East Side History Madison’s Blog

By and for the East Side History Club, a project of the Goodman Community Center

Wisconsin Foundry History drew generations of owners, workers, neighbors

Posted by eastsidehistorymadison on February 28, 2014

Mary Clark of the Dane County Historical Society presented slides about the foundry's history.

Mary Clark of the Dane County Historical Society presented slides about the foundry’s history.

The Wisconsin Foundry was incorporated in 1910. Its plant was located at 613, 617, and/or 623 Main street-accounts differ. It eventually spanned the block and employed 80.

Founders George Washington (G.W.) Botham,  Joseph Eisele, and August Buenzli all lived within a block of each other in the 1300 block of Rutledge (just east of Baldwin). The company claims to have its roots in the  Ball Bro’s Foundry, est. 1860, which made cannon balls for the Union Army.  Three generations of Bothams ran the company: G. W., his son Dorsey L. , and his son Dorsey J. better known as “Tuck”.

Wisconsin Foundry was most known for its road machinery & equipment, and conveyor belts used in rock quarries and canneries.

Wis Foundry

In the 1920s industrial “Road Shows” set up trade-show style around the Capital Square. Wisconsin Foundry displayed large machinery. (Get photo from DCHS?)

The work inside the plant was dark, hot, sooty, and probably dangerous.

During World War II the foundry supported the war effort in two ways–they serviced equipment for Truax Field and other military instalations, even road building equipment used in Alaska. They also manufactured parts for gun mounts used by the Army and Navy, including an ingenious gizmo that allowed a gun designed for a bomber airplane to be mounted on a vehicle.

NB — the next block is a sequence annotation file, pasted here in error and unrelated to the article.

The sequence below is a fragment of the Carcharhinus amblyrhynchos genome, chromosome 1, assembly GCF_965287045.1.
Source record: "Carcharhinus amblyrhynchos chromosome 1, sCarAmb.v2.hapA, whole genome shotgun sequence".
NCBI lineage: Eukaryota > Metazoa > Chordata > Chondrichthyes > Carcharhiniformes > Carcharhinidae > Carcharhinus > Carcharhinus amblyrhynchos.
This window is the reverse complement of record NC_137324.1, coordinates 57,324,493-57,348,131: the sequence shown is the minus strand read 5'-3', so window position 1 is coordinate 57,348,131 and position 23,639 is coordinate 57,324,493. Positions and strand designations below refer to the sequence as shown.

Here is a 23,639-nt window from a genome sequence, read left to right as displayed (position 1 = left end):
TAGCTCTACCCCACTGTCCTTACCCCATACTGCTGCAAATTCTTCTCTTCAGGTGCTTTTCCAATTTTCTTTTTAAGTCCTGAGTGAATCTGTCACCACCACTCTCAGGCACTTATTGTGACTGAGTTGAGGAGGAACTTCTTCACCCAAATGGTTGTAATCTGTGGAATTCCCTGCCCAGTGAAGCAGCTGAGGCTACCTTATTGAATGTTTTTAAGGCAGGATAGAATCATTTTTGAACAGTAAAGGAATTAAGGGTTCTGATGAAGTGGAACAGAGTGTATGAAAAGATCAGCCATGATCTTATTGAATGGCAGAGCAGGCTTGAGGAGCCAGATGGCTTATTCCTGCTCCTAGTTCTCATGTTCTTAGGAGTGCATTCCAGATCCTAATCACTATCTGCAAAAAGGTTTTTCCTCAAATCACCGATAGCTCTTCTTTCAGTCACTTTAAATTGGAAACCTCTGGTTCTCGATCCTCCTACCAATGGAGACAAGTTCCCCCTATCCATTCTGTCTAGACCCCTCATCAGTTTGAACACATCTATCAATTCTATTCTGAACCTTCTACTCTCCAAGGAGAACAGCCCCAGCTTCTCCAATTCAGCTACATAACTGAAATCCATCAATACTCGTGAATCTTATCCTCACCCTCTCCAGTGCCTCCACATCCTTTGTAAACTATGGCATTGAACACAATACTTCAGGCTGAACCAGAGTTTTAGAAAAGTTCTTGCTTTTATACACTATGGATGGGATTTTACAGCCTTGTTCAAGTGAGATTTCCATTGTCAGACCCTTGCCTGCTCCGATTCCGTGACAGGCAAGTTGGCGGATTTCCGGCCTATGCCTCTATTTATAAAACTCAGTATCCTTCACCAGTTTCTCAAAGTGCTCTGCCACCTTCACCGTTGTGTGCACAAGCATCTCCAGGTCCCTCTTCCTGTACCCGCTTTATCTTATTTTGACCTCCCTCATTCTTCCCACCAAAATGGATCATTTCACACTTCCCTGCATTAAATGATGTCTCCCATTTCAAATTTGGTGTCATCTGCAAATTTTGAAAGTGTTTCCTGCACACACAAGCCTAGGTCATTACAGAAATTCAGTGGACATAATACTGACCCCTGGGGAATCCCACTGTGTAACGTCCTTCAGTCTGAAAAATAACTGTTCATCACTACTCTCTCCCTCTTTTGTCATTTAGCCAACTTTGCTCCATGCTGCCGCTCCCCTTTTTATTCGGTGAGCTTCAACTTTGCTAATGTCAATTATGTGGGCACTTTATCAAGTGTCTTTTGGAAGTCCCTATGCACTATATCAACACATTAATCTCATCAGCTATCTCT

During World War II the workforce doubled. One third of Wisconsin Foundry’s employees went to war and had to be replaced.

A sideline was factory supply–which was spun off as the Wisconsin Supply Co. in the 1940s, with offices on West Mifflin St. and later West Main St.

Wisconsin Foundry was a Union shop–Machinists Local 1406.

In the 1950s the company made crane booms for the construction industry.  By the 1980s they were doing custom repair and construction of decorative ironwork.

On March 19, 1993 it closed operations, dismissing the last  8 employees. In 1995 the company papers were donated to the Dane County Historical Society. The collection which ends in the 1970s, consists of sales catalogs, photos, and other documents, many of which are very dirty from the soot in the plant.

Employees Jerry Feisst, Tom Minter, and Edward Denman described it as a good place to work, with Union benefits–health insurance, cost of living raises, and a pension.

Ann Waidelich interviews Tom Minter

Ann Waidelich interviews Tom Minter. In foreground is Jerry Feisst; in background, Edward Denman.

If you see a manhole cover in the greater Dane County area–and even as far as Dodgeville–look closely for a Wisconsin Foundry mark.

Also sharing reminiscences were descendents of the founders, Betty Lou Botham (daughter), and  Eiseles: Helen (daughter) and Tim (grandson).

Betty Lou Botham (in green sweater) speaks with Ann Waidelich and Mary Clark.

Betty Lou Botham (in green sweater) speaks with Ann Waidelich and Mary Clark.

Two generations of Eiseles--Helen, daughter and Tim, grandson of founder Joseph Eisele, share memories.

Two generations of Eiseles–Helen, daughter and Tim, grandson of founder Joseph Eisele, share memories.

 

It is part of the East Side’s history–and charm–that captains of industry and common working men all lived and raised their families in close proximity.

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One Response to “Wisconsin Foundry History drew generations of owners, workers, neighbors”

  1. I worked in the office at Wisconsin Foundry for a few years doing part-time or fill in. I remember Tuck and Steve, 2 of the nicest people you’d ever want to meet. Sad to hear that the foundry closed.

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